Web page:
√ Residential treatment facilities: These facilities serve our most vulnerable and highest needs children. The governor's budget would significantly increase funding ($7.5 million in state funds, $15 million with matching federal funds).
Board of Regents Chancellor Lester W. Young Jr. said, "The challenges today's young people face are unprecedented and uniquely hard to navigate, and the effect on their mental health is devastating. Helping our schools to provide mental health education, mental health professional support, and social emotional learning for students, educators and families was a priority for the board and department even before the pandemic. This mental health resources and technical assistance center will help reduce disparities in access to mental health treatment in our schools and communities."
State Education Commissioner Betty A. Rosa said, "We must think of mental health services in a comprehensive way that supports a transformative whole school, whole child, whole community approach. Embedding resources and learning into all facets of a school helps provide culturally competent care and supports for the stress, trauma and anxiety faced by students and educators alike. I am grateful to the governor for this funding, and we will continue to work closely with Commissioner Sullivan and her staff."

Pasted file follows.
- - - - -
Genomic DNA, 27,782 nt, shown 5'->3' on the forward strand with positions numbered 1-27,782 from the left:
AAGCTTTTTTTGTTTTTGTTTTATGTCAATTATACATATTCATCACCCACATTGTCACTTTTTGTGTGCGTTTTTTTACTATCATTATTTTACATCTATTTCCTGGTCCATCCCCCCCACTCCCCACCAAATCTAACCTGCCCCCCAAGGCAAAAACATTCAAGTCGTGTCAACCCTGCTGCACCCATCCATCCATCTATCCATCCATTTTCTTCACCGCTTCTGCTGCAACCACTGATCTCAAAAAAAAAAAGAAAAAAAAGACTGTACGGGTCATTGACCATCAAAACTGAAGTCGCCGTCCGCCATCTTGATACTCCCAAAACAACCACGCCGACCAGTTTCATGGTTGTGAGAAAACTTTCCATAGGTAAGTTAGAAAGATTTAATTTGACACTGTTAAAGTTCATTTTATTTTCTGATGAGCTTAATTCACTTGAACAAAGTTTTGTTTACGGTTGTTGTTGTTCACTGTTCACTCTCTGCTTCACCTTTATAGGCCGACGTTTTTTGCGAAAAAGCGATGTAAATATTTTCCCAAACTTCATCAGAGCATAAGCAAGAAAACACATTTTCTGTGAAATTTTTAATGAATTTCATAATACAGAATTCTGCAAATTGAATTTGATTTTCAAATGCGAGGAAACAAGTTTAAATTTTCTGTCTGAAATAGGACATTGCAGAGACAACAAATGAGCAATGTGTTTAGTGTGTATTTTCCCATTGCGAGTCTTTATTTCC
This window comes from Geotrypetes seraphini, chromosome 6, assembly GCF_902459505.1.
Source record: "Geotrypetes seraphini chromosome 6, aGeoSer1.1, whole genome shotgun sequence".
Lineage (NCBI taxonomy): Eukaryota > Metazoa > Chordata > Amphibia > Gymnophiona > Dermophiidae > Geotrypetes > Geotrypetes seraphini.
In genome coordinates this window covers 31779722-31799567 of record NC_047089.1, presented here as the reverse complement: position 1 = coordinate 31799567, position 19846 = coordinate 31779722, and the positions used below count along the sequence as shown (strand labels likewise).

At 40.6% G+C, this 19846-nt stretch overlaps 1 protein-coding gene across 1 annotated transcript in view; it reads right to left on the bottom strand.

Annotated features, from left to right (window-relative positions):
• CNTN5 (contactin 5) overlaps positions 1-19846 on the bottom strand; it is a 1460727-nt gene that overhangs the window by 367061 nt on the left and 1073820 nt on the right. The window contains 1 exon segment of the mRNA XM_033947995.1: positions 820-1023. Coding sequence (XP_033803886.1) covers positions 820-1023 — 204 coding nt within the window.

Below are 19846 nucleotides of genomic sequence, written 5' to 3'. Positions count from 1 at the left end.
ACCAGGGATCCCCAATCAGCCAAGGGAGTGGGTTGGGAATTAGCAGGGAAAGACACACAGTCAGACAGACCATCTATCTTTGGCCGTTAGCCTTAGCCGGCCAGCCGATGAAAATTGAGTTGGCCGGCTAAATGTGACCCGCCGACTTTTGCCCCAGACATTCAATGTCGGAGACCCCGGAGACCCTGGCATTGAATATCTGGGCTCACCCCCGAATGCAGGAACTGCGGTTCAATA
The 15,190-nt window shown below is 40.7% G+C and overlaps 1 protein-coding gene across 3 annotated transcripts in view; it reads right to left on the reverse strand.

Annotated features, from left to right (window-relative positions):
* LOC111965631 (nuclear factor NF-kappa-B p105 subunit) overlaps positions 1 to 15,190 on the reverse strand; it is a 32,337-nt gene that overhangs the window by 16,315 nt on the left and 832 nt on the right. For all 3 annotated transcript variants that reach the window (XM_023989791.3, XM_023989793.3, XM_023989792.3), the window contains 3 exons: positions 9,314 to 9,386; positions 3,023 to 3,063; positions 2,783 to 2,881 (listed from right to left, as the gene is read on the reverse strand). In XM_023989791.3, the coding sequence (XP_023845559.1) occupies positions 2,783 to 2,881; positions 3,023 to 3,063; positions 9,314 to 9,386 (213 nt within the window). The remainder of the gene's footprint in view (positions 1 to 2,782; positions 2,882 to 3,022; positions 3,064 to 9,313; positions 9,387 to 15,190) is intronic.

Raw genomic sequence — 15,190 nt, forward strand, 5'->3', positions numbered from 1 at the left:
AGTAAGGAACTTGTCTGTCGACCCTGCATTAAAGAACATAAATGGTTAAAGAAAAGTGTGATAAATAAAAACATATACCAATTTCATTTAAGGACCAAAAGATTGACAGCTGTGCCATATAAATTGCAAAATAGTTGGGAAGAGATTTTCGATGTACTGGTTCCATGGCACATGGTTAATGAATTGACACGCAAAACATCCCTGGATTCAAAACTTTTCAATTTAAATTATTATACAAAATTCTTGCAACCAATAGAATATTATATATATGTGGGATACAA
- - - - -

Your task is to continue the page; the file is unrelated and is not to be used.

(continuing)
New York State Sen. Samra Brouk said, "The social and emotional stress associated with the pandemic have been seriously disruptive for our young people, and the National Center for Health Statistics estimates that 6,600 teens and young adults died by suicide in 2020 alone. Today's announcement of $2.5 million to create a Mental Health Resource and Training Technical Assistance Center for Schools is a step in the right direction. Let's continue to invest in critically needed mental health resources aimed at young people – including investments in tele-mental health services, growing our mental health workforce to increase capacity and cultural competence, and crisis intervention services like the new 9-8-8 mental health and substance abuse crisis lifeline."